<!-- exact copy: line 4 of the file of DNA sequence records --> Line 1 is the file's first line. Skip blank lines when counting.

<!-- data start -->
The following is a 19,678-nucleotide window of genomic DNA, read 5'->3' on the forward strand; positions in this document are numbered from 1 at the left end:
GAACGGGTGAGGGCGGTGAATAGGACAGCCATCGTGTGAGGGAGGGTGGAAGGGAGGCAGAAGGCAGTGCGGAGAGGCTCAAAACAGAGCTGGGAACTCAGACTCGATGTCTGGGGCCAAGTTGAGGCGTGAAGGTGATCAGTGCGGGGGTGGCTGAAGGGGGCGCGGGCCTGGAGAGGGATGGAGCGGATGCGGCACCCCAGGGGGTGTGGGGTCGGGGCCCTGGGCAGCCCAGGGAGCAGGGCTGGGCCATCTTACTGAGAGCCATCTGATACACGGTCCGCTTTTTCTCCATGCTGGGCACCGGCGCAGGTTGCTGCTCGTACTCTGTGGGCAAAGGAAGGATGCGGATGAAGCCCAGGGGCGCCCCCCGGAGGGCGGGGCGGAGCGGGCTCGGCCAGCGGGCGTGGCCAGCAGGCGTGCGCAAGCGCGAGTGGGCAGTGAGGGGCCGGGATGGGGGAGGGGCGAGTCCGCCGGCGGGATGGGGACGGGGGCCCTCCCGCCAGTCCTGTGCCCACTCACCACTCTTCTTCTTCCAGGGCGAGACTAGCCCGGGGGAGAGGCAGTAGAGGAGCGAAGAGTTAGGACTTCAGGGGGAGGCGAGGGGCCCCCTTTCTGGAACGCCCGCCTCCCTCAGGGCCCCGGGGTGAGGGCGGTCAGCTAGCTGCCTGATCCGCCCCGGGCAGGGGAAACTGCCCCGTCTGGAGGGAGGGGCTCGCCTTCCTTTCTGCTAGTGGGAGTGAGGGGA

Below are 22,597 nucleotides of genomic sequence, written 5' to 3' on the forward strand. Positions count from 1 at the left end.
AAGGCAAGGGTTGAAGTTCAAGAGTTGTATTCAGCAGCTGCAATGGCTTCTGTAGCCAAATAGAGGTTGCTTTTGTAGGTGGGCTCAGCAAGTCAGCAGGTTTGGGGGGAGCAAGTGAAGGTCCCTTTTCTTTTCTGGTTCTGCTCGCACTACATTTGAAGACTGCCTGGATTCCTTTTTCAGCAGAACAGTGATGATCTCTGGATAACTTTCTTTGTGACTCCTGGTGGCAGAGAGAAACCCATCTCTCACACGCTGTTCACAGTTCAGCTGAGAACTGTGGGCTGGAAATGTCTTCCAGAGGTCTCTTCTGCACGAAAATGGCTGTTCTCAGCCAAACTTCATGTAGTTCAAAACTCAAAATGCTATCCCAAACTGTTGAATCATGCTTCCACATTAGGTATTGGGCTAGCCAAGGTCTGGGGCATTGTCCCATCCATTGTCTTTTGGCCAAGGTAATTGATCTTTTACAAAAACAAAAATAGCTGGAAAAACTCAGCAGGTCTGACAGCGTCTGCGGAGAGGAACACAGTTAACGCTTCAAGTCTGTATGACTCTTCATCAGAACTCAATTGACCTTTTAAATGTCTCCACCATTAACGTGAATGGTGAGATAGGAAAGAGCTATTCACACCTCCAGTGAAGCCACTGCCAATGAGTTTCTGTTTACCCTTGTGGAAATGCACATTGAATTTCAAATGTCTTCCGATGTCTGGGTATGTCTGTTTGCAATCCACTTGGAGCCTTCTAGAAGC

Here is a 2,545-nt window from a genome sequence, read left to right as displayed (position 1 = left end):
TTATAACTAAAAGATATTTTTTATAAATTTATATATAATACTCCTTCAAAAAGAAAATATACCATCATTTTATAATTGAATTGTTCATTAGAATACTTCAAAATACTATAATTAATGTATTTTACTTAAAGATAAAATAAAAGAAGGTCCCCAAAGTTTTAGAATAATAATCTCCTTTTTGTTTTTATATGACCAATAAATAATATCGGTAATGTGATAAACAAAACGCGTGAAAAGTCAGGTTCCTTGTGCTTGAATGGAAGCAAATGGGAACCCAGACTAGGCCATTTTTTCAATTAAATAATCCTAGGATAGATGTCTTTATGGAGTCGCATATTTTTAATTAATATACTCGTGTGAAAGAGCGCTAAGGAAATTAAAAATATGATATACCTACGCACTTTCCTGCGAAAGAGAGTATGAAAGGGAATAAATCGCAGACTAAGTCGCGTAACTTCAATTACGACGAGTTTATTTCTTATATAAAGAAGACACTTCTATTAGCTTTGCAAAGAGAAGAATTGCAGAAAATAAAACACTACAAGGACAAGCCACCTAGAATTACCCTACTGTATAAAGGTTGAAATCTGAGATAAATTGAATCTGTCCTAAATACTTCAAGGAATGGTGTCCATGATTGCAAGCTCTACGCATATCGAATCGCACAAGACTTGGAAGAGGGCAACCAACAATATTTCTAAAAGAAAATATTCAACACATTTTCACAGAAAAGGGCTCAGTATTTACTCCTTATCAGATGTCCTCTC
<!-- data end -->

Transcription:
AAGGCAAGGGTTGAAGTTCAAGAGTTGTATTCAGCAGCTGCAATGGCTTCTGTAGCCAAATAGAGGTTGCTTTTGTAGGTGGGCTCAGCAAGTCAGCAGGTTTGGGGGGAGCAAGTGAAGGTCCCTTTTCTTTTCTGGTTCTGCTCGCACTACATTTGAAGACTGCCTGGATTCCTTTTTCAGCAGAACAGTGATGATCTCTGGATAACTTTCTTTGTGACTCCTGGTGGCAGAGAGAAACCCATCTCTCACACGCTGTTCACAGTTCAGCTGAGAACTGTGGGCTGGAAATGTCTTCCAGAGGTCTCTTCTGCACGAAAATGGCTGTTCTCAGCCAAACTTCATGTAGTTCAAAACTCAAAATGCTATCCCAAACTGTTGAATCATGCTTCCACATTAGGTATTGGGCTAGCCAAGGTCTGGGGCATTGTCCCATCCATTGTCTTTTGGCCAAGGTAATTGATCTTTTACAAAAACAAAAATAGCTGGAAAAACTCAGCAGGTCTGACAGCGTCTGCGGAGAGGAACACAGTTAACGCTTCAAGTCTGTATGACTCTTCATCAGAACTCAATTGACCTTTTAAATGTCTCCACCATTAACGTGAATGGTGAGATAGGAAAGAGCTATTCACACCTCCAGTGAAGCCACTGCCAATGAGTTTCTGTTTACCCTTGTGGAAATGCACATTGAATTTCAAATGTCTTCCGATGTCTGGGTATGTCTGTTTGCAATCCACTTGGAGCCTTCTAGAAGC